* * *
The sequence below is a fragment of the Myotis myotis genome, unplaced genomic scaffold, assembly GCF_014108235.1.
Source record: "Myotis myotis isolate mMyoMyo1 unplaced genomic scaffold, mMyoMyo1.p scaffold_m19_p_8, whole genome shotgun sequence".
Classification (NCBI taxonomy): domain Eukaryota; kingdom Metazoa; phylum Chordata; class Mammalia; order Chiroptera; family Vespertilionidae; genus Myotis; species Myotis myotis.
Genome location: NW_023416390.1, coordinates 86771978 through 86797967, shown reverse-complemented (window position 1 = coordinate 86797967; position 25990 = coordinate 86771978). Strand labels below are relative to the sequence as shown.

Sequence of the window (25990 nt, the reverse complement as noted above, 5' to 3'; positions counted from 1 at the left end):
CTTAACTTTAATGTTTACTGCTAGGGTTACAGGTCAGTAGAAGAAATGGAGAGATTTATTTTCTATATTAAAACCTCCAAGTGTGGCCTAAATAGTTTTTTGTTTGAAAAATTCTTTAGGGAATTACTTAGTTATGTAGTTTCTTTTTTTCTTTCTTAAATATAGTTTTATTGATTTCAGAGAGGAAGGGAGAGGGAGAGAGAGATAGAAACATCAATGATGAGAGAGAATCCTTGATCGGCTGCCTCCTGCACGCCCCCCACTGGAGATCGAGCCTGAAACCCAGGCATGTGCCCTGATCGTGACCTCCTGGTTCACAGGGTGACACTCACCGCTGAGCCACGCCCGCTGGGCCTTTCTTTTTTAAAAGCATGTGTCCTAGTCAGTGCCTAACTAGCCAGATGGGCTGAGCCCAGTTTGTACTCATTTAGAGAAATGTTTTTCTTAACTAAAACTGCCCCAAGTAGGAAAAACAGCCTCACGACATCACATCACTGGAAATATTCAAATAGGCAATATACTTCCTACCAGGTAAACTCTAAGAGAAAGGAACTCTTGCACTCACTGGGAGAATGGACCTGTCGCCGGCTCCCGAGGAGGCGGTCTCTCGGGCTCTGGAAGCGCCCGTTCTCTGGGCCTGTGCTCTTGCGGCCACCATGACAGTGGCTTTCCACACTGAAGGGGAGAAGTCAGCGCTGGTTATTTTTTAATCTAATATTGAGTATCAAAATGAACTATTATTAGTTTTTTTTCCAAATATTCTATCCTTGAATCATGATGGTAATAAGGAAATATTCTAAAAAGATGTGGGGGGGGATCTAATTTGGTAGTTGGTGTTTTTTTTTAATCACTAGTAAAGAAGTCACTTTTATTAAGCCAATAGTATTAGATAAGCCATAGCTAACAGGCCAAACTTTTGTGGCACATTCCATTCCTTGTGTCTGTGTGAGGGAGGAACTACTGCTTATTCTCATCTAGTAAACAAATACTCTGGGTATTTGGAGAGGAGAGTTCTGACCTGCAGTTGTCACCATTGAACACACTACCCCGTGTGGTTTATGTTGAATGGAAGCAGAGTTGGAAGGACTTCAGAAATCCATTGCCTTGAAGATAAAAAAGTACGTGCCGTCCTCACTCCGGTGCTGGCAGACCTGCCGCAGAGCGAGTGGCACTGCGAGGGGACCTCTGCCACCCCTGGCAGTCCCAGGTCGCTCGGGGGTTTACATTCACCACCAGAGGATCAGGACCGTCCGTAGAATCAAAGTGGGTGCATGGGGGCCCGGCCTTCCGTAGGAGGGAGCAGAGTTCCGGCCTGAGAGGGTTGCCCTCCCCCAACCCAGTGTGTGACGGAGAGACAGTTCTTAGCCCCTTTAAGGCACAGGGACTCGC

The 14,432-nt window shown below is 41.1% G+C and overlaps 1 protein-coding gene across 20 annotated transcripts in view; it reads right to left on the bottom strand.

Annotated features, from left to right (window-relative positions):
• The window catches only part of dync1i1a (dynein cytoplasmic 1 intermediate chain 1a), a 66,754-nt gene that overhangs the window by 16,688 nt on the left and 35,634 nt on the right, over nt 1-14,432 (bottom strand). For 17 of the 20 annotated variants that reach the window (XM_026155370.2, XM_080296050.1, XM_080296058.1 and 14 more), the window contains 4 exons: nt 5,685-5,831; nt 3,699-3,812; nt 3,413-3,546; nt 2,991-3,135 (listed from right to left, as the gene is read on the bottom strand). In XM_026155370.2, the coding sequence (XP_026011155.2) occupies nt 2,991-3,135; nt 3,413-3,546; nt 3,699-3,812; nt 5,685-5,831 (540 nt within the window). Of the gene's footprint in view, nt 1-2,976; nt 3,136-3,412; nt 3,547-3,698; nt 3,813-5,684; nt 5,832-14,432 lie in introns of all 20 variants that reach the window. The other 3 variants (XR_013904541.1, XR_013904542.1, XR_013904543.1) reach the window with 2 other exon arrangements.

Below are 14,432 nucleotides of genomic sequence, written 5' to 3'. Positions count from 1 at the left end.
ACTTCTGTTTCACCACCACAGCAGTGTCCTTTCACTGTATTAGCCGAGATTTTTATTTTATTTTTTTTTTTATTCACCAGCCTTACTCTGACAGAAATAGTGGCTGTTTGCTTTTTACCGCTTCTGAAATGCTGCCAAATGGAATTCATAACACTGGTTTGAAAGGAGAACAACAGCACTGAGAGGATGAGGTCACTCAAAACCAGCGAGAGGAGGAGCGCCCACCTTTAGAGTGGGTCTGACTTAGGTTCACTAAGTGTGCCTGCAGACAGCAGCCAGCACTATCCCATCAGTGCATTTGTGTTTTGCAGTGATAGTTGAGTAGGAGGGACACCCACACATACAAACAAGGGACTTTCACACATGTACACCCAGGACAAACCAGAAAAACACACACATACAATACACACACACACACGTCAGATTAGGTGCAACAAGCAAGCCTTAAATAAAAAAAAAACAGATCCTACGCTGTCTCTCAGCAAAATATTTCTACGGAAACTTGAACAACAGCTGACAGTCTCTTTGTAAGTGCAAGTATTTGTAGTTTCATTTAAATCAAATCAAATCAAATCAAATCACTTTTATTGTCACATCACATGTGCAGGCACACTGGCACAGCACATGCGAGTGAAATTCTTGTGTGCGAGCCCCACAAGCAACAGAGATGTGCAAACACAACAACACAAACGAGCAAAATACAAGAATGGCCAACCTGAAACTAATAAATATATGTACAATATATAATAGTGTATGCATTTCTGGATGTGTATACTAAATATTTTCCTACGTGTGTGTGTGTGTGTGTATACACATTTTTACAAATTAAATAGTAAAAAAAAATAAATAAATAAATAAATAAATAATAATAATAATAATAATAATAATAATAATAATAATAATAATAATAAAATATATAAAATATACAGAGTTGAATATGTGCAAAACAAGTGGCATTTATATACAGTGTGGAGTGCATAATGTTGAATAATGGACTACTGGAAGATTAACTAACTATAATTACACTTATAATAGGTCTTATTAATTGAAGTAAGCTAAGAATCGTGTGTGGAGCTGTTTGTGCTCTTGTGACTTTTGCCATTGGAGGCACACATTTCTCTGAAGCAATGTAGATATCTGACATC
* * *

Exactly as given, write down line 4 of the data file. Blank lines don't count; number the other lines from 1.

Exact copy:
Genome location: NW_023416390.1, coordinates 86771978 through 86797967, shown reverse-complemented (window position 1 = coordinate 86797967; position 25990 = coordinate 86771978). Strand labels below are relative to the sequence as shown.